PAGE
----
FORT HOOD, Texas (CNN) -- Maj. Nidal Hasan's three standby attorneys made clear Friday they're still trying to leave the case, despite a military judge's earlier ruling keeping them on the job.
As the admitted Fort Hood gunman's trial reconvened Friday morning, two of the attorneys asked to be excused so they could work on asking a higher court to overrule Judge Col. Tara Osborn's decision from Thursday.
Osborn accepted Friday's request, allowing Maj. Christopher Martin and Maj. Joseph Marcee to leave while the third attorney, Lt. Col. Kris Poppe, remained with Hasan, who is being tried on charges that he shot and killed 13 people and wounded 32 in the November 2009 rampage at the Army installation near Killeen, Texas.
The standby attorneys had asked on Wednesday to drop out of the case, saying they believed Hasan -- who is representing himself but has the three attorneys as backup -- was trying to help the prosecution achieve a death sentence.
But Osborn ruled Thursday that they must continue, saying it was "nothing more than their disagreement with Major Hasan's strategy in conducting his defense."
With Martin and Marcee away Friday, prosecutors continued a brisk march through the witness list, planning to call 17 more people for testimony -- among them, a number of wounded survivors of the massacre.
By the end of Friday, prosecutors will have called as many as 48 of their 80 witnesses in three days -- a fast pace enabled in part by because Hasan declined to cross-examine anyone in the first two days.
Hasan, an Army psychiatrist who was paralyzed by a police bullet during the rampage, admitted at the start of the trial Tuesday that he was the shooter at the Fort Hood medical building where soldiers were being prepared for deployment to Afghanistan and Iraq.
If convicted, he could face the death penalty. In a military capital trial, a guilty plea is not an option, so Hasan's official plea is that he is not guilty of the charges. But on Tuesday he used his opening statement to declare, "I am the shooter."
The prosecution called several victims to the stand on Thursday. One after another, the survivors told similar stories of horror and heroism from personal vantage points.
Sgt. Alan Carroll testified that he was sitting and talking with a friend, awaiting his turn with the doctors at the medical building, when the shooting began.
"We heard the shouts of 'Allahu Akbar,' and I looked over," Carroll said. "I didn't exactly know what was going on, and then I realized it was a lot louder than a pop gun should be. I then felt a sharp pain in my shoulder."
He had been shot, but didn't realize it.
"I had my hand over my left shoulder and I was sitting there trying to figure out what was going on," Carroll testified. "I turned around and there was a man behind me and he was laughing ... and I figured it was a training exercise ... but it got harder and harder to move my shoulder."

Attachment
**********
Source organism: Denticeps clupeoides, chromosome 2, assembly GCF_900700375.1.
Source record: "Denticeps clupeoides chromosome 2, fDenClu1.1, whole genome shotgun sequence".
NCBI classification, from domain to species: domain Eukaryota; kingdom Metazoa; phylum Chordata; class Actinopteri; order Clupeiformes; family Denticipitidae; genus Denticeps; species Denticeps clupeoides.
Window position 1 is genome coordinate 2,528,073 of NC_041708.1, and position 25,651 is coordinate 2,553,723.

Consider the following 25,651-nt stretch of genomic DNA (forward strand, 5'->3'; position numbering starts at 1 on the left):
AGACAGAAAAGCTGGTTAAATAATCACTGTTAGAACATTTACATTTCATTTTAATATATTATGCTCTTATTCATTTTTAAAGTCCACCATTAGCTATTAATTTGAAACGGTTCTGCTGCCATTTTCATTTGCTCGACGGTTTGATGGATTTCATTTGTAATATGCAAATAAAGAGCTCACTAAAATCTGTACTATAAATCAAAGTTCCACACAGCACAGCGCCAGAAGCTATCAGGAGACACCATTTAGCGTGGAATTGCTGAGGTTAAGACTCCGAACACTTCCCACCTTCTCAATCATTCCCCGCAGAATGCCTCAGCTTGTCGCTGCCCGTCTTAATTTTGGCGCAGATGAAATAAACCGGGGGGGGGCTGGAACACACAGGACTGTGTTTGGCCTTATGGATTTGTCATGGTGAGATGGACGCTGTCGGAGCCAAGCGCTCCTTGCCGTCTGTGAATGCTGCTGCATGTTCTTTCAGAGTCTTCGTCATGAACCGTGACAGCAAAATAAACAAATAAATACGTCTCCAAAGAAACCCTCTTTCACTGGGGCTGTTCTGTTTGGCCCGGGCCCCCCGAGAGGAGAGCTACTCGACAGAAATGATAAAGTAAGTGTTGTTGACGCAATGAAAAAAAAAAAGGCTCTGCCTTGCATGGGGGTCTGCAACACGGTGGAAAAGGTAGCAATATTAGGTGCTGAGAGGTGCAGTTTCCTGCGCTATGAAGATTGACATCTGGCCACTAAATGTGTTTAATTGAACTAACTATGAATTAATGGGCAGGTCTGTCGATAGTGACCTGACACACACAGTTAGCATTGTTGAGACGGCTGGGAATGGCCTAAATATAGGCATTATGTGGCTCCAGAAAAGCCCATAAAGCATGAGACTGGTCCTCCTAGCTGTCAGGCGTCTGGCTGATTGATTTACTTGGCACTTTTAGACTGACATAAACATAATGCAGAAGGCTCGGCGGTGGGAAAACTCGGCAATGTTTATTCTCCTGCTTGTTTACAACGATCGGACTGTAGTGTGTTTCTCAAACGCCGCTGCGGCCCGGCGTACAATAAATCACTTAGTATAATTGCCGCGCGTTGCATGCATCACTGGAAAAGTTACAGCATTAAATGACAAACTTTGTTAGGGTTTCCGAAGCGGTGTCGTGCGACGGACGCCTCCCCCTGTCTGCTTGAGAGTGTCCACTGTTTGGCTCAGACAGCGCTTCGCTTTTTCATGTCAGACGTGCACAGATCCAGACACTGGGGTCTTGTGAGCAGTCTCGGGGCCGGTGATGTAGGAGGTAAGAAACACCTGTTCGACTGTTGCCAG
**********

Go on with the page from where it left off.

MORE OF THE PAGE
Carroll said he was shot four more times before he managed to escape.
Sgt. Michael Davis testified that he was waiting to receive an injection for his readiness exam when the shooting began.
"I still thought it was a drill, but ... I heard young lady screaming, 'My baby! My baby! My baby!"
Davis said he took cover under a desk and awaited an opportunity to escape. A few moments later, he took a chance.
"Someone said, 'Go! Go! Go! He's reloading,'" Davis testified. "We started to move. As soon as I stood up, I got hit in the back and hit the ground pretty hard -- face first."
Wounded, Davis played dead until he heard the sound of gunfire transition to the outside. He said he stood up and made his escape through what had become a killing field.
He described the scene for the court: "There was a lot of bodies on the ground. The chairs were overturned. Lot of blood on the floor -- smelled like gunpowder, feces, blood. ... It was pretty bad."
He said he later learned that the woman screaming "My baby!" was Pvt. Francheska Velez. She had become pregnant while serving in Afghanistan and had recently returned to the United States.
She and her unborn child were shot and killed that day.
A U.S.-born citizen of Palestinian descent, Hasan had been scheduled to deploy to Afghanistan before the killings. Prosecutors hope to show that the devout Muslim had undergone a "progressive radicalization," giving presentations in defense of suicide bombings and about soldiers conflicted between military service and their religion when such conflicts result in crime.
Hasan did not want to deploy to fight against other Muslims and believed "that he had a jihad duty to kill as many soldiers as possible," Col. Michael Mulligan, the lead prosecutor in the case, said earlier in the trial.
Investigations that followed the Fort Hood killings found he had been communicating via e-mail with Anwar al-Awlaki, the Yemeni-American radical cleric killed by a U.S. drone attack in 2011.
The case was first set to begin in March 2012, but was delayed repeatedly, notably over a previous judge's unsuccessful demand that the beard Hasan has grown while in custody be forcibly shaved.